Roger Maris: 50 years ago today, a legacy was born

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By Chris Olds | Beckett Baseball Editor | Commentary

Fifty years ago, a simple man from Fargo, N.D., reluctantly took his place in the MLB record books not knowing how to deal with the pressure of a nation intently focused on its pastime.

It was today, on Oct. 1, 1961, in the fourth inning of the final game of the New York Yankees’ season that the team’s second-favorite son smacked a pitch into the short porch in right field, surpassing a mark that had lasted for 34 seasons — a record set by the very man who had built the legacy and, of course, the stadium in which this bit of history was made.

Roger Maris‘ 61 home runs in 1961 firmly placed him atop the record books awkwardly atop everyone, including Babe Ruth and Mickey Mantle — the icon of all icons and New York’s chosen son. While Maris’ record has been erased and his mark topped by three men in the last 15 years, it’s clear to some that the reluctant icon, the unlikely hero, just might truly deserve to remain atop the single-season list today — with asterisks applied to others.

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Since his shot off Baltimore’s Tracy Stallard, Maris has been topped by three players — Barry Bonds, Mark McGwire and Sammy Sosa — each of whom have been linked to suspicions of performance-enhancing drug use.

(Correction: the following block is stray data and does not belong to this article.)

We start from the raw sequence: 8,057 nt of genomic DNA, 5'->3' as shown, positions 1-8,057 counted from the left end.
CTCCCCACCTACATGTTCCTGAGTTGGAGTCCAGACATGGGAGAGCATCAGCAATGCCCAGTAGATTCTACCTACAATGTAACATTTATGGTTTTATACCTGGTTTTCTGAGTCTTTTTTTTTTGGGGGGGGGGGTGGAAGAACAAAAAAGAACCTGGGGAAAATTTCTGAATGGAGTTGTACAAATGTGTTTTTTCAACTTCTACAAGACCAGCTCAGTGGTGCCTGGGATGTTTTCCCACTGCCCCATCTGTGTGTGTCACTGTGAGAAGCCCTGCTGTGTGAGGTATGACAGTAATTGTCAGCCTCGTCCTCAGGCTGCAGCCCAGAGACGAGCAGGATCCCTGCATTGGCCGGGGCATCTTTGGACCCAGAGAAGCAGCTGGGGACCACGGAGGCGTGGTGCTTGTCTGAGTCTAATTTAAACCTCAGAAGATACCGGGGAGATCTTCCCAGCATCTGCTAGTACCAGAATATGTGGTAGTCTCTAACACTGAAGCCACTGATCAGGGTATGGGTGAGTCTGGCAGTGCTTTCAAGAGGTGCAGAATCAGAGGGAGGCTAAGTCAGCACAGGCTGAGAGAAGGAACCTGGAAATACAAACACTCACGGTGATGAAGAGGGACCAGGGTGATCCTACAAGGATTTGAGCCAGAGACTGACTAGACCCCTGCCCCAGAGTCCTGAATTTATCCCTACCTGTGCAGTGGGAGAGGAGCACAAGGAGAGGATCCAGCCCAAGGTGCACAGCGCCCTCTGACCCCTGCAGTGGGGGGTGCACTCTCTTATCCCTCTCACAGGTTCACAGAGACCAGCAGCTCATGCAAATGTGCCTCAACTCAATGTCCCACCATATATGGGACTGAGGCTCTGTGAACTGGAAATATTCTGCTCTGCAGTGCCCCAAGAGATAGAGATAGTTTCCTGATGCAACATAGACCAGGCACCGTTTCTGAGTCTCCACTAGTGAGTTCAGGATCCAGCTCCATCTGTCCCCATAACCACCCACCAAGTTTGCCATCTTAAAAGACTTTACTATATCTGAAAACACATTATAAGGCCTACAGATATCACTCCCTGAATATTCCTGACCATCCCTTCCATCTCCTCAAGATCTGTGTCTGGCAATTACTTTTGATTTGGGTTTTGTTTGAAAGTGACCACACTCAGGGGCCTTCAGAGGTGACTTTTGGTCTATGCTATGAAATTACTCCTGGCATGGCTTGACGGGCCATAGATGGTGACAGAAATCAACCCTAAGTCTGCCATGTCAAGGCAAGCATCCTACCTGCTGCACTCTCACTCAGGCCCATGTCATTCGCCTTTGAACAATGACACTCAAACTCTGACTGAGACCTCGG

In April, Bonds was found guilty of obstruction of justice in the BALCO trial and on Dec. 16, he’ll be in a courtroom for sentencing. If they aren’t already, the memories of his 73 home runs in 2001 will likely be tainted by the fact that he was legally found to be evasive on the question of whether he knowingly used substances that aided his achievements.

On Jan. 12, 2010, McGwire admitted in a tearful interview with Bob Costas that he did, indeed, use steroids during his career and the 1998 season in which he hit 70 and captured the hearts of many who had left the game of baseball behind.

Sosa has not faced charges or admitted using steroids, but he has been tabbed as one of the 104 players who reportedly failed anonymous steroid tests given for MLB research purposes in 2003. While he never held the single-season record, he’s the only player to hit 60 or more three times and his place as McGwire’s Mantle in 1998 can’t be overlooked.

And all that, once again, leaves Maris — the man who died of cancer in 1985 never knowing he would be recognized by MLB as its sole single-season leader when records were merged in 1991 — as perhaps once again that awkward icon, the man whose legacy stands tall among plenty of noise around him.

“I think there needs to be a distinction,” Maris’ son, Randy, told The New York Times after his father was honored at a recent game. “Unfortunately, I think Major League Baseball turned an eye to that era. Since they started drug testing, where are the numbers now?”